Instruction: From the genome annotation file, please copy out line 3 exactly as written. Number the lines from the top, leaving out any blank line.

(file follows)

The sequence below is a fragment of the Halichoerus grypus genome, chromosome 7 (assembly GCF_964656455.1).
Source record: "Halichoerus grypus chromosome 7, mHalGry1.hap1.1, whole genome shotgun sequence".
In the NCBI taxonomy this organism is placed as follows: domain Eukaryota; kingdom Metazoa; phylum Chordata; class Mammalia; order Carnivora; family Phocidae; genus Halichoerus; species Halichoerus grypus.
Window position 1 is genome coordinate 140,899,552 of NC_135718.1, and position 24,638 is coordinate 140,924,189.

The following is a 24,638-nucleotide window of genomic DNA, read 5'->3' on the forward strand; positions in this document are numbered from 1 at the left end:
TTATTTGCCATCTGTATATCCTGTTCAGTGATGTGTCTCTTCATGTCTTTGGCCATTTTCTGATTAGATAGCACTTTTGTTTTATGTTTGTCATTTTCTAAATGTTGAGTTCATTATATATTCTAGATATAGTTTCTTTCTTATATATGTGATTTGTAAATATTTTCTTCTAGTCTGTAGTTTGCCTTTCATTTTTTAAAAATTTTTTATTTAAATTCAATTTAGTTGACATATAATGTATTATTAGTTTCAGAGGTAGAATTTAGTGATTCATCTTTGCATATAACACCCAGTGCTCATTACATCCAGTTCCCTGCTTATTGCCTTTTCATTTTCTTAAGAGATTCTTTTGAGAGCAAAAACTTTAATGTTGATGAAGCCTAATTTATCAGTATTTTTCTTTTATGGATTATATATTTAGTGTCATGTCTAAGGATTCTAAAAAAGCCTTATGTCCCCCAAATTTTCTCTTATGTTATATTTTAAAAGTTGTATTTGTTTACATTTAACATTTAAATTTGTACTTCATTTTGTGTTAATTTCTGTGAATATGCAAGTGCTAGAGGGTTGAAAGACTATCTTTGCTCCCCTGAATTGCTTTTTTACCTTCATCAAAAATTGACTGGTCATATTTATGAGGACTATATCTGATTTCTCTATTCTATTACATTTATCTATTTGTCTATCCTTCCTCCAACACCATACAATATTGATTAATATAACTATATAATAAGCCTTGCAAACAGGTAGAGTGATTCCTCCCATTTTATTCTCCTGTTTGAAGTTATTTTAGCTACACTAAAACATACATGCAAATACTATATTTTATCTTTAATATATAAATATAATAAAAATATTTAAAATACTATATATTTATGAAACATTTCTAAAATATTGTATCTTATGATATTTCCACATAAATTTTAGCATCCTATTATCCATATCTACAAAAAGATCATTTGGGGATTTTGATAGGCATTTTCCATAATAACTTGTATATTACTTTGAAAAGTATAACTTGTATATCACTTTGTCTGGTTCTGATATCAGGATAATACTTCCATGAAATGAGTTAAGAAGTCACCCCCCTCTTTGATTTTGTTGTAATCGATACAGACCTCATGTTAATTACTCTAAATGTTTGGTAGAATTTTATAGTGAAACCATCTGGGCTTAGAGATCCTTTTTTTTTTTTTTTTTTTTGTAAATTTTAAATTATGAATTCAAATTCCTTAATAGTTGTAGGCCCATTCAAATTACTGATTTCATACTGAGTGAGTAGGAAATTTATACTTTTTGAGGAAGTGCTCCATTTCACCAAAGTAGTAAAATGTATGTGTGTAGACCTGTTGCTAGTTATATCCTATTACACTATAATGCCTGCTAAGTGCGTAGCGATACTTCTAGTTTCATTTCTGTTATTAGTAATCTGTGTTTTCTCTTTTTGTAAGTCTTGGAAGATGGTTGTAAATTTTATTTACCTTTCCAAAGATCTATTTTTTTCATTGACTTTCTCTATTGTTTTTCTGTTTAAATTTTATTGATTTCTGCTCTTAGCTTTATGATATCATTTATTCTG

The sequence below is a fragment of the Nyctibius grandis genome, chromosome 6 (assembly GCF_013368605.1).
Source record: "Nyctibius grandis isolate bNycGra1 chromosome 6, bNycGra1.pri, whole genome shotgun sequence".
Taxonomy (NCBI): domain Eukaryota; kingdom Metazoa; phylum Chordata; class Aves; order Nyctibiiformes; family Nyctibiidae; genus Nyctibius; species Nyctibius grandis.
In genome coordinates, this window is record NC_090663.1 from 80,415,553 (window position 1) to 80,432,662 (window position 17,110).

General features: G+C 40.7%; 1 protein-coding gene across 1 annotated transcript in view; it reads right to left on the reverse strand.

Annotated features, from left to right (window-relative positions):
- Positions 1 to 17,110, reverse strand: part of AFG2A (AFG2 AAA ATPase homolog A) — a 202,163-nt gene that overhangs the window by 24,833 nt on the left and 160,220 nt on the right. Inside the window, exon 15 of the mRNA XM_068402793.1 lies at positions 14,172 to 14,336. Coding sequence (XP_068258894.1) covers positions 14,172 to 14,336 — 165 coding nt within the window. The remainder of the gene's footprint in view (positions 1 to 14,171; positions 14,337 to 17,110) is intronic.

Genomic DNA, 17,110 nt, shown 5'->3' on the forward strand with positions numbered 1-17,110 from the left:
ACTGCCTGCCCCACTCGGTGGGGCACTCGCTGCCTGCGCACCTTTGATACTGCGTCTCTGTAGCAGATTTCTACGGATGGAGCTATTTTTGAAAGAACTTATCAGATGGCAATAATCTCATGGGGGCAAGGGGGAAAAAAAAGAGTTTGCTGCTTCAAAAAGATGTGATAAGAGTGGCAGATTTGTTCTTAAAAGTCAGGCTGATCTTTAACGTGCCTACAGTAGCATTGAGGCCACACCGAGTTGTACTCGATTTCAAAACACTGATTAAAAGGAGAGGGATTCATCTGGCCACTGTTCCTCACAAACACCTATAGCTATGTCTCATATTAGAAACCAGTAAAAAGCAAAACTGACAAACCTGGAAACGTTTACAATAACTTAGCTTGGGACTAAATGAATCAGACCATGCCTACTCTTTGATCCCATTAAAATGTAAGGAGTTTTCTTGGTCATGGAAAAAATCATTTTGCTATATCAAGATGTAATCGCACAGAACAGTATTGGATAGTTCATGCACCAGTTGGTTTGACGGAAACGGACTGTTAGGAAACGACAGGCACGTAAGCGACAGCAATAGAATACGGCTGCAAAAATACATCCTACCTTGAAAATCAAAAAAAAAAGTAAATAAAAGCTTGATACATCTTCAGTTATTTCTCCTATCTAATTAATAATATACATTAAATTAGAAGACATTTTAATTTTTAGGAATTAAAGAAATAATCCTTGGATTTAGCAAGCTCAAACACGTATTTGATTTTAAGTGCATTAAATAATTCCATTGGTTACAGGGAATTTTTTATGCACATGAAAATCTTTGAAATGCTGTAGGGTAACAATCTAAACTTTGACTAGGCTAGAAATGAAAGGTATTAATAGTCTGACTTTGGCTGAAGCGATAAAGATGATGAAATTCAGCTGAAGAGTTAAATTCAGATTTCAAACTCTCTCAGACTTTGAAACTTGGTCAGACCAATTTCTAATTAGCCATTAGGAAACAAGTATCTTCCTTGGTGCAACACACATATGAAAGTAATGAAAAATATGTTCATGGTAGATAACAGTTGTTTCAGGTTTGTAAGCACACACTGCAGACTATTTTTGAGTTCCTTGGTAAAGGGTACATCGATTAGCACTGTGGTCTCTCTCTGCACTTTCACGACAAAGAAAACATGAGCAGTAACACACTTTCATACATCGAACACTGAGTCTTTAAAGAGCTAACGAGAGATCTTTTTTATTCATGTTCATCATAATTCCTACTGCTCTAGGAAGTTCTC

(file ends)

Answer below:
In the NCBI taxonomy this organism is placed as follows: domain Eukaryota; kingdom Metazoa; phylum Chordata; class Mammalia; order Carnivora; family Phocidae; genus Halichoerus; species Halichoerus grypus.